Zoological Society Honors Supporters
The Zoological Society of Milwaukee awarded the Emu Egg, its highest honor, to architect and Society Board member Rich Tennessen on Tuesday night. For 14 years Tennessen, president of Eppstein Uhen Architects, has contributed his expertise, time and insight to some of the Milwaukee County Zoo’s and Zoological Society’s biggest projects. He served as chair of the Zoological Society’s Board of Directors for three years and is a vital part of the Executive, Nominating and Finance Committees, ensuring the financial growth and long-term stability of the organization. He believes the mission of the Zoological Society is something everyone can get behind. “Different generations can have different focuses, but when it comes to conservation, education and support, all the things the Society does, there is a common connection,” he says.
The Society also gave out the following awards Tuesday:
- Loxodonta africana: Thrivent Mutual Funds. The Loxodonta africana (African elephant) Award is presented to a corporation or foundation that significantly supports the Zoological Society and Zoo through grants and/or sponsorships. Thrivent’s significant investment funded a major upgrade of the Zoological Society’s educational technology resources – from tablet computers to digital microscopes – which will help Society educators better and more deeply engage a diverse group of learners. The organization is also the sponsor of the Zoo’s popular new playground.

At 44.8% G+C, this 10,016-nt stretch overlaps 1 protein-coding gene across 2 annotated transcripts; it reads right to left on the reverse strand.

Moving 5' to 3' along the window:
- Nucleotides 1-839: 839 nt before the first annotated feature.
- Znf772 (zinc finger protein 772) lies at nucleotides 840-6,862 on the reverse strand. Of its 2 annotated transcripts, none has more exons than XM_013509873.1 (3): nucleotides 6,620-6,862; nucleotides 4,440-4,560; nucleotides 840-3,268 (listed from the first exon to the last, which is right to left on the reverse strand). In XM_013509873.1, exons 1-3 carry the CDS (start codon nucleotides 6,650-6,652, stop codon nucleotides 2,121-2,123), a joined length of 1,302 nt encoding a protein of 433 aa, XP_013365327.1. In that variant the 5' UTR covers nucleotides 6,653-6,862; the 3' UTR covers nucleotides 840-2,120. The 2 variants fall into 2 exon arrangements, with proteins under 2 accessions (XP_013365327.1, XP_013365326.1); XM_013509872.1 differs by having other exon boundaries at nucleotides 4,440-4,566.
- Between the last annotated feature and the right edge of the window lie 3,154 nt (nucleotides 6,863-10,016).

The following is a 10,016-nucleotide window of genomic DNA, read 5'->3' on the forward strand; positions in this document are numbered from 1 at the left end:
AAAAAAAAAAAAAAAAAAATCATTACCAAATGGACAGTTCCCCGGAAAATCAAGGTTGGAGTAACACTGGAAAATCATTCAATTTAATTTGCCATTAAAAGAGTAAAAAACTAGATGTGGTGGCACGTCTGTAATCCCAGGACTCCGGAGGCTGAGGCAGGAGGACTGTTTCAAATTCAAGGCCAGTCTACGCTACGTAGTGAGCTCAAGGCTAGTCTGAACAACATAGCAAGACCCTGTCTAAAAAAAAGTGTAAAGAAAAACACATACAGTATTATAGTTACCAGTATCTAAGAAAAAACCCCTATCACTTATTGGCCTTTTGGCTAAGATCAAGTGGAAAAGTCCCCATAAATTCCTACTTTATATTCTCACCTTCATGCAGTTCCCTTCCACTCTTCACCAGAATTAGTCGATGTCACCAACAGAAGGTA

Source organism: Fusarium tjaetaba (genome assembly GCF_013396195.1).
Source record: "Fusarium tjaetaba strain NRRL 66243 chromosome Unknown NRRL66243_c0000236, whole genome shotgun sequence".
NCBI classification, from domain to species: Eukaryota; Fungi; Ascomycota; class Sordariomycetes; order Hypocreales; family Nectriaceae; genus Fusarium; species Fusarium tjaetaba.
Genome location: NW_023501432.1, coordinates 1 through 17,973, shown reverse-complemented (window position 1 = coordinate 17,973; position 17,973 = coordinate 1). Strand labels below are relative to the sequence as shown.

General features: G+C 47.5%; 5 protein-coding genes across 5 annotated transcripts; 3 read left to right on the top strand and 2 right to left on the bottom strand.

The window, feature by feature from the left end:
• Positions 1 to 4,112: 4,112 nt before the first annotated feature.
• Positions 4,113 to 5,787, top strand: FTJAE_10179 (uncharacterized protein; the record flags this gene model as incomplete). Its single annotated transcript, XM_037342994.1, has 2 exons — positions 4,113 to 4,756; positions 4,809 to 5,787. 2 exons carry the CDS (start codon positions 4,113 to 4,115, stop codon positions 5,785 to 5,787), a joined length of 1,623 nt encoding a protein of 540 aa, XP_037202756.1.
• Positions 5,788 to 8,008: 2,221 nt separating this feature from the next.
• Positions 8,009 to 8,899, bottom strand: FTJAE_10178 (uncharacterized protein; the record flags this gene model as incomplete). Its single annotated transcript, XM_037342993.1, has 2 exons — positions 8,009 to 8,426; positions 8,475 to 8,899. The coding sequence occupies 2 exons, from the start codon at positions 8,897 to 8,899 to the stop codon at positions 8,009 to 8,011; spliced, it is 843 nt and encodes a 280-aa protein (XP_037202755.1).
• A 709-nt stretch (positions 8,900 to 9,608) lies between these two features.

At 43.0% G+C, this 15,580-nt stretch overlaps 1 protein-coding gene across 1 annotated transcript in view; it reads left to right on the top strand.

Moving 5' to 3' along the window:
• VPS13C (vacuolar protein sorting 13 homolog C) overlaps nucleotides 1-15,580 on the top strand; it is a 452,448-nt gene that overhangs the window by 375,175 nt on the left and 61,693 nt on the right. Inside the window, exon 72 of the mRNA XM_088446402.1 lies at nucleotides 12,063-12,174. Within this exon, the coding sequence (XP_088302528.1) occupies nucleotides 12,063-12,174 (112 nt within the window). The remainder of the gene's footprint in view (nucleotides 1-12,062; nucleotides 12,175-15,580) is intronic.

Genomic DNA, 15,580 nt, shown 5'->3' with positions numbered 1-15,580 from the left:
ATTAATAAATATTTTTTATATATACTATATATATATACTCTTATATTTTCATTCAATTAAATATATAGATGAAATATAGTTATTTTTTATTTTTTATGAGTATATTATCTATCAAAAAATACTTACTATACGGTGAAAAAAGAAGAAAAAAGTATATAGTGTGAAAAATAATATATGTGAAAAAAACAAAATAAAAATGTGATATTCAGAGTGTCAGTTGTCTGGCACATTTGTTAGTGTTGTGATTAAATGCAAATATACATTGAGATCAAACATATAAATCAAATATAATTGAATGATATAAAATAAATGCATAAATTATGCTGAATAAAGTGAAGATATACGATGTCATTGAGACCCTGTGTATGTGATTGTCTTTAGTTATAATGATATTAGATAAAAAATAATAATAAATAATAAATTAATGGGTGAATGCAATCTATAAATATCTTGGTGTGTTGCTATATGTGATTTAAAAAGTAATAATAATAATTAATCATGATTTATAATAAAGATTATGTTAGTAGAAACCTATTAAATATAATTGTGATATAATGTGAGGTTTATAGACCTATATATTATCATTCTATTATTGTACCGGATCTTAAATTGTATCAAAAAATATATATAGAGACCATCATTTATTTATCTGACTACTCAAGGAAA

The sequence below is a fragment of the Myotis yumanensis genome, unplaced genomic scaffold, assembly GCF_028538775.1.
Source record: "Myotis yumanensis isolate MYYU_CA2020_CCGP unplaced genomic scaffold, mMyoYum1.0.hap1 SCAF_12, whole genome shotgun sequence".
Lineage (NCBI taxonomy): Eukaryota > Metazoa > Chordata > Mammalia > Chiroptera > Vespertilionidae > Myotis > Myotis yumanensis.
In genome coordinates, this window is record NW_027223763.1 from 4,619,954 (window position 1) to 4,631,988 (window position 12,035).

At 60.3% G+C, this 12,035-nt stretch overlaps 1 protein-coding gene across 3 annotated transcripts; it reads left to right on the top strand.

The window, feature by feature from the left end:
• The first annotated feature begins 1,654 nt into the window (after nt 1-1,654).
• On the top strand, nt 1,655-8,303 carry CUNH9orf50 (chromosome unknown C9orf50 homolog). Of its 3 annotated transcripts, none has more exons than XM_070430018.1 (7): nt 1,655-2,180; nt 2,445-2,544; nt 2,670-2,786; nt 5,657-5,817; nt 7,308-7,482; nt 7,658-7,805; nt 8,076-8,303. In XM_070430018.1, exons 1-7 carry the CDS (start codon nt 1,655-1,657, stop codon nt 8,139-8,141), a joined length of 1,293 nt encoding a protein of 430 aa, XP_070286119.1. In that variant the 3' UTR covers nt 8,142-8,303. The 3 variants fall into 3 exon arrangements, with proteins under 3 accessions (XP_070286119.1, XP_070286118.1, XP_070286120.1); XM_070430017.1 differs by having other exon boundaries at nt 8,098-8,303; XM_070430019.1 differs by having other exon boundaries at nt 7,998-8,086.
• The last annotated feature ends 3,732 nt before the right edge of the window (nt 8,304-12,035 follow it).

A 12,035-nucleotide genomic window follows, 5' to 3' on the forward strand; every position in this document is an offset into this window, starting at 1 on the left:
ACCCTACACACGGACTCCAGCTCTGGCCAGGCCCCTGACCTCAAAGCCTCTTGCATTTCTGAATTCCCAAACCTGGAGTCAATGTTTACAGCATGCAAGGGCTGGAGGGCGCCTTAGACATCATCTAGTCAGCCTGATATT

- Pan paniscus: Dr. Gay Reinartz. The Pan paniscus (bonobo) Award is presented to an individual, corporation or foundation that demonstrates support of and commitment to the conservation efforts of the Zoological Society and Zoo. Reinartz, recognized internationally for her work in bonobo conservation, is the Zoological Society conservation coordinator and program director of the Bonobo & Congo Biodiversity Initiative (BCBI). Celebrating its 20th anniversary this year, BCBI works to study and protect the bonobo, an endangered species of great ape and one of humankind’s closest relatives, and other wildlife in the Democratic Republic of Congo through survey work and support of anti-poaching patrols. Reinartz also serves as the coordinator of the Bonobo Species Survival Plan®, a captive bonobo breeding and management consortium for North American zoological institutions.
About the Zoological Society of Milwaukee
The mission of the Zoological Society of Milwaukee is to conserve wildlife and endangered species, educate people about the importance of wildlife and the environment, and support the Milwaukee County Zoo.
For more information, call: Katie Krecklow at 414-258-2333 ext.222 - September 20, 2017